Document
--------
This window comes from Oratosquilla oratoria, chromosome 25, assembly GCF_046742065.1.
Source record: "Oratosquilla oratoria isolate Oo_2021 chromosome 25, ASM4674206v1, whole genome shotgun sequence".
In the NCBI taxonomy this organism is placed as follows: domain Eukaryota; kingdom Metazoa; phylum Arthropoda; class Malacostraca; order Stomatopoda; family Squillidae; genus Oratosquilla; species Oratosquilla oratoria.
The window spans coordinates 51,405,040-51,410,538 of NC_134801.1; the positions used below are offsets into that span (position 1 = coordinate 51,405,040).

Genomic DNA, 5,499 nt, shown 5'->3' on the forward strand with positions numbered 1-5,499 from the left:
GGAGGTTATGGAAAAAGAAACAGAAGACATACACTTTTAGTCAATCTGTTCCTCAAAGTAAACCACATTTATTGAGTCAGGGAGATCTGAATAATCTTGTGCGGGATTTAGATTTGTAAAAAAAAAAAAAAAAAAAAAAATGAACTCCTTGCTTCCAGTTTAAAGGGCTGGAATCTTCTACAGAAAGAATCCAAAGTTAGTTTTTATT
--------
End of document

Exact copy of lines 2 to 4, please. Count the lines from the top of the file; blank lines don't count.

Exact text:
Source record: "Oratosquilla oratoria isolate Oo_2021 chromosome 25, ASM4674206v1, whole genome shotgun sequence".
In the NCBI taxonomy this organism is placed as follows: domain Eukaryota; kingdom Metazoa; phylum Arthropoda; class Malacostraca; order Stomatopoda; family Squillidae; genus Oratosquilla; species Oratosquilla oratoria.
The window spans coordinates 51,405,040-51,410,538 of NC_134801.1; the positions used below are offsets into that span (position 1 = coordinate 51,405,040).